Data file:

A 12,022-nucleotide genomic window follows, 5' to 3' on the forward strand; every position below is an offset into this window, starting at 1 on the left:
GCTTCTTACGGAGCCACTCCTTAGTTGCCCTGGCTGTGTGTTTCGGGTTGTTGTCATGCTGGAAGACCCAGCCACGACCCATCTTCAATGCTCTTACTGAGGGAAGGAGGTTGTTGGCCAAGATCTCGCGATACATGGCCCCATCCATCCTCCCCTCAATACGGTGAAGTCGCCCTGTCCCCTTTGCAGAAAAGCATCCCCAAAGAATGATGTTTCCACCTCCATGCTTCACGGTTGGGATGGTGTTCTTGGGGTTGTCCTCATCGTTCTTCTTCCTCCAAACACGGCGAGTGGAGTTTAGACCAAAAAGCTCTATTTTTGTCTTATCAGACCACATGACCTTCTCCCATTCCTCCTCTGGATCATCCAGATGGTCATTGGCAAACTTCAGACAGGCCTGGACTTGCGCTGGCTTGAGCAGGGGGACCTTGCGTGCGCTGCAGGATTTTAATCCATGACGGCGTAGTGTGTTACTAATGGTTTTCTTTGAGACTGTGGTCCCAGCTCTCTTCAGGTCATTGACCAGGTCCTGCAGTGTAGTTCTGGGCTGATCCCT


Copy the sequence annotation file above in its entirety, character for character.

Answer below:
A 12,022-nucleotide genomic window follows, 5' to 3' on the forward strand; every position below is an offset into this window, starting at 1 on the left:
GCTTCTTACGGAGCCACTCCTTAGTTGCCCTGGCTGTGTGTTTCGGGTTGTTGTCATGCTGGAAGACCCAGCCACGACCCATCTTCAATGCTCTTACTGAGGGAAGGAGGTTGTTGGCCAAGATCTCGCGATACATGGCCCCATCCATCCTCCCCTCAATACGGTGAAGTCGCCCTGTCCCCTTTGCAGAAAAGCATCCCCAAAGAATGATGTTTCCACCTCCATGCTTCACGGTTGGGATGGTGTTCTTGGGGTTGTCCTCATCGTTCTTCTTCCTCCAAACACGGCGAGTGGAGTTTAGACCAAAAAGCTCTATTTTTGTCTTATCAGACCACATGACCTTCTCCCATTCCTCCTCTGGATCATCCAGATGGTCATTGGCAAACTTCAGACAGGCCTGGACTTGCGCTGGCTTGAGCAGGGGGACCTTGCGTGCGCTGCAGGATTTTAATCCATGACGGCGTAGTGTGTTACTAATGGTTTTCTTTGAGACTGTGGTCCCAGCTCTCTTCAGGTCATTGACCAGGTCCTGCAGTGTAGTTCTGGGCTGATCCCT